Natasha Fuller bounded off the school bus Thursday at Oakfield Elementary, ready for just about anything that comes her way.
The 8-year old had insisted on picking out her own outfit for the first day of school — a T-shirt paired with psychedelic leggings. She settled into Ashley Salter’ s second grade classroom, greeting classmates after a long holiday.
Down the hall, amidst the bustle and noise of kids and parents saying goodbye, third grade teacher Jodi Schmidt stood outside the door to her classroom. Students formed a semi-circle around her, eager and excited to begin a new school year.
This particular student and teacher share a special bond after a life-changing event early this year brought them together. Schmidt donated one of her kidneys to Natasha, who had been waiting on and off for a donor kidney for several years.
The on and off part is because of frequent occurrences of Natasha being too sick to undergo a transplant, or riddled with yet another infection from one thing or another. Kidney dialysis was taking its toll on the youngster and her doctors at Children Hospital of Wisconsin in Milwaukee said renal failure wasn’t far away.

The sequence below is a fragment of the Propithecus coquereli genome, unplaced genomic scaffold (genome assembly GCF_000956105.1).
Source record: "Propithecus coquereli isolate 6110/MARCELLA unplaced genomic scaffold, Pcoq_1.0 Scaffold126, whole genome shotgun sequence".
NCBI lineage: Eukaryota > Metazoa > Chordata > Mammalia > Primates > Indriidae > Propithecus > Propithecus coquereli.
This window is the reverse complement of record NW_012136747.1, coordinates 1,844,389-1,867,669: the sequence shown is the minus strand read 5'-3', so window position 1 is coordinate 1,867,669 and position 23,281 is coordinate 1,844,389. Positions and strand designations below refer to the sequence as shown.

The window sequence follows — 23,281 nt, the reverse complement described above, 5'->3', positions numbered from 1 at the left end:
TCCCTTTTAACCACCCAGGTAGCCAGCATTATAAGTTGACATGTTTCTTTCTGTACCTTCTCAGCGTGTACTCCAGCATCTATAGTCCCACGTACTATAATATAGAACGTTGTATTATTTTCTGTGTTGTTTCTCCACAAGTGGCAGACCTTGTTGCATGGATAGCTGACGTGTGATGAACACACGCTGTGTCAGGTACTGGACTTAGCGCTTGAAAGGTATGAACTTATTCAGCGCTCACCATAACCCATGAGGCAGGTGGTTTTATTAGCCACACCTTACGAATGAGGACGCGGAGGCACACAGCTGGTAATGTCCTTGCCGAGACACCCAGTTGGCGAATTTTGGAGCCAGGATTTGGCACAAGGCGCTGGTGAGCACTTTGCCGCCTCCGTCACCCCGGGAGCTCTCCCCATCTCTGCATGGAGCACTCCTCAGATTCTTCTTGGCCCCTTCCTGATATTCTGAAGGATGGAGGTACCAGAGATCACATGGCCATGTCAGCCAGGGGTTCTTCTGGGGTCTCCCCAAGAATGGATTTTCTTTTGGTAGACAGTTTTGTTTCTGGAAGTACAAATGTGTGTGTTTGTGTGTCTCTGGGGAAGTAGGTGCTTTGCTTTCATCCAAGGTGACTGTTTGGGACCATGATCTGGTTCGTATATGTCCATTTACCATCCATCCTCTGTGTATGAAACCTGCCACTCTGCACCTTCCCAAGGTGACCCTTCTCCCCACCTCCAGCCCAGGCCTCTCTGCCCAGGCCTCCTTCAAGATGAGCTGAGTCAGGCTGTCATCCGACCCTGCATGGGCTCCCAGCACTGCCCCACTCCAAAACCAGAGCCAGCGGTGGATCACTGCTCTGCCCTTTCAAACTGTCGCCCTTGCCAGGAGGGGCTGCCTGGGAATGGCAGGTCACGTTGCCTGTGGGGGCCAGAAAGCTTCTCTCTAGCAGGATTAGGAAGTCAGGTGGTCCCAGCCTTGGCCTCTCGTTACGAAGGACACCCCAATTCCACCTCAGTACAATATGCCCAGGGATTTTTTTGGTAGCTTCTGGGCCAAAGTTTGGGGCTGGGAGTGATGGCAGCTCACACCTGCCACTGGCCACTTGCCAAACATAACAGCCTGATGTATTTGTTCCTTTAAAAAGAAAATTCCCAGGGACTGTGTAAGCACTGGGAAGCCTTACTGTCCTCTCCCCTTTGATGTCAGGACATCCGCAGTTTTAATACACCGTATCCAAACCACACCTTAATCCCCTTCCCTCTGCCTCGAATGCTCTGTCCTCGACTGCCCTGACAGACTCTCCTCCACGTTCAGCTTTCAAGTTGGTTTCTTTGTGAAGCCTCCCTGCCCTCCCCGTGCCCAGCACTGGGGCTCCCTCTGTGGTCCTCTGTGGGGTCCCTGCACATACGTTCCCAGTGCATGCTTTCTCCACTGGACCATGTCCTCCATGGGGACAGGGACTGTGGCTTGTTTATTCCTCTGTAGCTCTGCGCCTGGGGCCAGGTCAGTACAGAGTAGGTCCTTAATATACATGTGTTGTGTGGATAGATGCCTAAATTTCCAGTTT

Natasha was born with prune belly syndrome, a rare condition where abdominal muscles do not fully form. A serious complication is urinary tract disease.
But the worst is now behind the second-grader, and she is expected to live a full, healthy life, said her grandmother Chris Burleton. Since the May transplant, split between Froedtert & the Medical College of Wisconsin and Children’s Hospital of Wisconsin, Natasha has gained 13 pounds and feels so good she sings day and night.
“And I mean all day, so we are pretty sure she wants to be a singer,” Burleton said. “She is so active now she couldn’t wait to get back to school.”
This article was previously posted on USA Today College.